All three of our communities in eastern Washington, the Mississippi delta, and Guatemalan countryside have rich agricultural economies. There is an abundance of agricultural labor, but a need for stable year-round employment in each of these regions. We are excited to build more community around insects; for example in our hometown of Seattle, the Mariner's serve crickets at ballgames, Microsoft cafeteria waste feeds black soldier flies, and Beta Hatch frass fertilizes gardens.

Geographic Focus

Rural USA and Guatemala is where we plan to deploy our test projects, but our idea has global scope.

How many months are required for the project idea? (500 characters)

We require 36 months to implement the project- 1 year for design and construction, 1 year for implementation in the USA, and 1 year for implementation in Guatemala.

Did you submit this idea to our 2017 BridgeBuilder Challenge? (Y/N)

  • No

31 comments

Join the conversation:

Comment
Photo of Danielle Bradford
Team

This proposal is well-thought out and I'm excited to see the impact your team has on our world. For the beta communities (US and Guatemala), will the insect feed be provided wholly from the participating farm's organic wastes, or is there hope to engage local communities to contribute their own as well?

Also I'd love to find out more about your vision to "inspire science literacy". What shape will that take during the initial test projects?

Thanks!

Photo of Vidhya Shanker
Team

This is great--thanks! Can you shed light on how this intersects with/ applies to permaculture more specifically? At Ta-Valema Permaculture Farm & Learning Lab, we are using some crops to protect other crops from pests, but our team is mostly in Sierra Leone now and that is not my area of expertise. We have also been considering bee-keeping and honey-production as one of our social enterprises. Perhaps there is room for collaboration--certainly conversation.

Photo of Tabi Ewing
Team

Hi Vindhya, we are establishing an enterprise network of honey producers in order for social entrepreneurs working with bees and honey production to connect and share techniques, products and partner in project proposals - activity in the honey network is growing and we recently had an informative video being shared from Italy to Ghana (which is one of the videos on our idea page). Perhaps there is opportunity to collaborate with the team in Sierra Leone.

Photo of Beta Hatch
Team

I think it would be great to combine our efforts with existing permaculture, pollinator and biodiversity work to amplify the message. Happy to chat about collaborations!

Photo of Willoughby Eunice
Team

Hello Beta Hatch. I love your project but has the tolerance level been checked out? Its good to be more health conscious of recycling processes.

Learning more from your update as our organization is also currently researching for an alternative source of protein supplement apart from fish which is depleting in the seas and oceans.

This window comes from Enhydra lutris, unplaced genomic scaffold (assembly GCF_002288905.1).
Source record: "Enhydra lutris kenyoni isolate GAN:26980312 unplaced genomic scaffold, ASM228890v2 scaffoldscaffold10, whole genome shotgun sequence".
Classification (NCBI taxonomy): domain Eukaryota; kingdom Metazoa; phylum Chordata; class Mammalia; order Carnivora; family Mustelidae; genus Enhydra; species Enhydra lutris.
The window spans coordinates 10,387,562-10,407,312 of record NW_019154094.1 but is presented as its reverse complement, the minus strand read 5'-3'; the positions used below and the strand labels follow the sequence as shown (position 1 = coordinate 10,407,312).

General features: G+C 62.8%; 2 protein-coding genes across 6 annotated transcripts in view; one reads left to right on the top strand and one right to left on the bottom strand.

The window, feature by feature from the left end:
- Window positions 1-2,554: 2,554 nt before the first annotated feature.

Photo of Beta Hatch
Team

Thanks Willoughby for your comment!

Do you mean the general approval of insects when you're talking about tolerance level, or do you mean the tolerance level for heavy metals or other contaminants? We currently use high quality inputs for our process, and are constantly monitoring to make sure no toxins or contaminants are in our products, so there are no concerns about the product being unsafe.

As for the general support and approval of insects, we have found that communities really understand the intutive value of insects in our food systems- after all, bugs are the basis of most food chains! We have no problem convincing birds or fish that insects are delicious.

Photo of Bruno Benetti
Team

Great idea! Are soldier flies an option? What is the policy in the US regarding insect farming for animal consumption?

thank you, best!

Bruno

Photo of Beta Hatch
Team

Hi Bruno!

We are focused on making our first insect, the mealworm, as successful as possible. However, all of our systems are being designed with other species in mind - the principles of farming insects are similar across species. First, control the diets they are eating. Second, control the environment where they grow. Finally, separate the insects from their frass and uneaten food, and process those products for customers. We have an active collaboration with experts in Texas to help bridge our technology to black soldier fly as well.

As for insects directly for human consumption, I'd encourage you try some of the products out there! Exo, Chapul, Chirps and Bitty are just a few of the brands being developed with insects as part of their products. These companies are making rapid progress, with a lot of nutritious and great tasting products on shelves around the country. So bug appetit!

Photo of Dima Boulad
Team

Congrats Beta Hatch on submitting such a great application. You position the problem nicely and offer the unique value of your solution on a large scale. I was wondering if you could elaborate a bit more on the human level, and work that will happen with the communities. How will you approach communities so they can adopt Beta Hatch? How can this work with individuals and community leaders contribute to a peaceful and prosperous planet?
Your idea reminded me on this one as well: Grasshoppers as food to promote peace in the Middle East  by Dror Tamir 
You guys might want to exchange!

Photo of Dror Tamir
Team

Thank you Dima Boulad !

Photo of Beta Hatch
Team

Hi Dror- your project looks really exciting! I love that you are trying to use insects to build community and bridge differences in your region. This technology is such a great opportunity to make our food systems more secure, and to create important jobs.

I think in the first wave of insect farming, we need to work within our existing network and connections to build strong relationships between our companies and communities. The success in early demonstration projects is key for longterm success of the industry. At Beta Hatch we engage the community with education, public events, and through media. Dror Tamir , how have you approached site selection and community engagement?

Photo of Travis Ning
Team

Wow- this is a really cool idea. I live in Guatemala and can see how this could be a great innovation. I assume that farmers here would cultivate insects primarily to feed livestock? I wonder how you would go about getting early-adopters to try this method versus the traditional corn/free-range livestock feeding that is the present norm. Have you seen rural farmers adopt this type of innovation elsewhere? What is it about this change that entices them to try it?